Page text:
WHEN ADIDAS and Kanye West formed a partnership in 2013, it led to the second-most-profitable sneaker partnership of all time, right behind Nike’s team-up with Michael Jordan. And it made sense; at the time, West was at the height of his popularity. He had just released Yeezus, the experimental follow-up to his collaborative album with Jay-Z, Watch the Throne. He was also engaged to Kim Kardashian, who he would marry just a year later. From the outside, the nearly-nine-year venture looked unstoppable. But after West made a series of troubling and antisemitic statements in late 2022, both his billion-dollar business and marriage swiftly collapsed. 

The public timeline, though, may not show the full picture. A new report in The New York Times alleges that Adidas tolerated the rapper’s misconduct for nearly a decade before the split. The story details a scene from the athletic brand’s German headquarters in 2013, in which West is so angry with the design team’s initial suggestions for Yeezy shoes that he scrawls a swastika on the toe. Elsewhere in the report, many former Adidas employees allege that the company’s executives strengthened their bond with the rapper throughout their partnership—despite complaints about his toxic beliefs. Through hundreds of emails, internal records, text messages, and various financial documents, The New York Times uncovered a timeline of events that shows the relationship was troubled the from start.

According to the report, West forced Adidas executives to watch pornography at his Manhattan apartment a week before the swastika incident. In 2015, during New York Fashion Week, former staffers reportedly complained about his sexually crude comments. During meetings, West allegedly threw shoes at Adidas higher-ups and accused them of “slavery.” One Jewish Adidas member even alleged that West told him to kiss a photo of Hitler every day. Plus, a former chief executive was reportedly paid a seven-figure settlement in 2018, after accusing the rapper of commending the former Nazi party leader and creating a hostile work environment.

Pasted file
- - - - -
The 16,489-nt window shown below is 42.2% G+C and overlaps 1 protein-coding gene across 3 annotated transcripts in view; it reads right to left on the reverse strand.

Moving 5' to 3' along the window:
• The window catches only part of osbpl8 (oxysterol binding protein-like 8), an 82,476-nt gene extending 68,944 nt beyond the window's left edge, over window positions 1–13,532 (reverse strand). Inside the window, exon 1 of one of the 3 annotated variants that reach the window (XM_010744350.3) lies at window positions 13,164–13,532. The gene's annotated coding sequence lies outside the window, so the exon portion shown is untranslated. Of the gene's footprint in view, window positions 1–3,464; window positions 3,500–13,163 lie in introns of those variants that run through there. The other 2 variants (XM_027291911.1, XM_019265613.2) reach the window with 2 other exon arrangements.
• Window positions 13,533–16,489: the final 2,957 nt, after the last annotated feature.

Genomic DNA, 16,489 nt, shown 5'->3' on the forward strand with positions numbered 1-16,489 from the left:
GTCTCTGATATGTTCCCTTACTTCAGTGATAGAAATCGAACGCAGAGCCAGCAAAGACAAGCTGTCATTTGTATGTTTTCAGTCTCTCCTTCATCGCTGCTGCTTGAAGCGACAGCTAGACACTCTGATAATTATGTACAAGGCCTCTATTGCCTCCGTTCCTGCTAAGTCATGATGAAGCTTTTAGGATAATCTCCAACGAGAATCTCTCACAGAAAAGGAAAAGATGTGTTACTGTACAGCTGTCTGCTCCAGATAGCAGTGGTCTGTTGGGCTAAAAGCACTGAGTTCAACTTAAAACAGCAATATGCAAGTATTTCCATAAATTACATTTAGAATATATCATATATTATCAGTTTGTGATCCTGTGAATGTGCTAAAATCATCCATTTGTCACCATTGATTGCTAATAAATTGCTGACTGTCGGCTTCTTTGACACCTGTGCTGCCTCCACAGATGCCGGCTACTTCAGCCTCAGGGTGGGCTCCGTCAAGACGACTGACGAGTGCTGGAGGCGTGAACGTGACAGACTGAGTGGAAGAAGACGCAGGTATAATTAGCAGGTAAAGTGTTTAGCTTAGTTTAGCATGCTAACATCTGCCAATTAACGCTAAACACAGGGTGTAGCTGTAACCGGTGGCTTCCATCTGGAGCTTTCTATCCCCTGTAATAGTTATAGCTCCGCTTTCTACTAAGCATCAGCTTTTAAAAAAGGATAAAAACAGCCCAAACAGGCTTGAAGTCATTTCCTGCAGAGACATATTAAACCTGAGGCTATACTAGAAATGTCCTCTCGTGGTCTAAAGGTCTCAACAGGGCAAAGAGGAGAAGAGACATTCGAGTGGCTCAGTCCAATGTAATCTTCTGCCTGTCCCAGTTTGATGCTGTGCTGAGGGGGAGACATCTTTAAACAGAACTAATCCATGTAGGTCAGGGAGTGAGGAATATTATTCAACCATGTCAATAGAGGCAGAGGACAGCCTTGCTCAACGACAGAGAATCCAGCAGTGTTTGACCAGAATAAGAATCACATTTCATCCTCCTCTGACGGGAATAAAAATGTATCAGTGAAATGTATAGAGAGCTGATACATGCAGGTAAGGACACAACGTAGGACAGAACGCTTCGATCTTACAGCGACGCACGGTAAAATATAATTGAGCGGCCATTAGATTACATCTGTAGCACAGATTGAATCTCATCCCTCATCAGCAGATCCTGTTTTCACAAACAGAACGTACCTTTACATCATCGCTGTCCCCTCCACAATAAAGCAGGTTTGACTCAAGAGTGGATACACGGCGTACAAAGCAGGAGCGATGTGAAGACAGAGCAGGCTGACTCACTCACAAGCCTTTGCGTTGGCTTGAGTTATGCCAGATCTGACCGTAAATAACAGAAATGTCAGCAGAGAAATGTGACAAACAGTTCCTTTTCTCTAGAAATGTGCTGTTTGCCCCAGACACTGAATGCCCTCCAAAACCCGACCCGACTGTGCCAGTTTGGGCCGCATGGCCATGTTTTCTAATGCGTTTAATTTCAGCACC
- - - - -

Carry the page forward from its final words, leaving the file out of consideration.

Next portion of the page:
Former employees also detailed the rapper’s alleged struggles with bipolar disorder and resistance to treatment. The report says he often went days without sleep, would drink at work, and even fought to include adult film actresses in his Yeezy advertisement campaign videos. Years later, the rapper revealed his addictions to porn and alcohol to the public, calling his bipolar disorder a “superpower.”

A group of executives at Adidas reportedly had a text message chain titled “Yzy hotline,” which served as a place where they could address problems they had with West. Instead of cutting ties, the NYT claims, management texted the group to vent and share details of his behavior. According to the report, in one text, Yeezy general manager Jim Anfuso wrote “code red” with three fire alarm emojis, sharing that “the front line is completely exhausted and don’t feel supported or comfortable” after West moved his Yeezy production to Wyoming.

According to the bombshell report, these incidents—all reported to the company’s upper management—were largely kept under wraps. In 2016, when Adidas updated their initial deal with West, Forbes reported that a host of incentives in the contract made the deal more lucrative than his music assets. In a class-action lawsuit filed just this past April, The New York Times reported that shareholders “accused Adidas executives of failing to disclose the risk a toxic partner posed to the company.” An internal letter also claimed that employees were worried that Adidas executives “turned their moral compass off.” 

In a statement sent to The New York Times, Adidas refuted the claims of the lawsuit, which argued that an internal investigation had not substantiated many of the allegations regarding West’s antisemitism and toxic behavior. Even so, Adidas remains firm that, “Our decision to end our partnership with Ye because of his unacceptable comments and behavior was the right one.”


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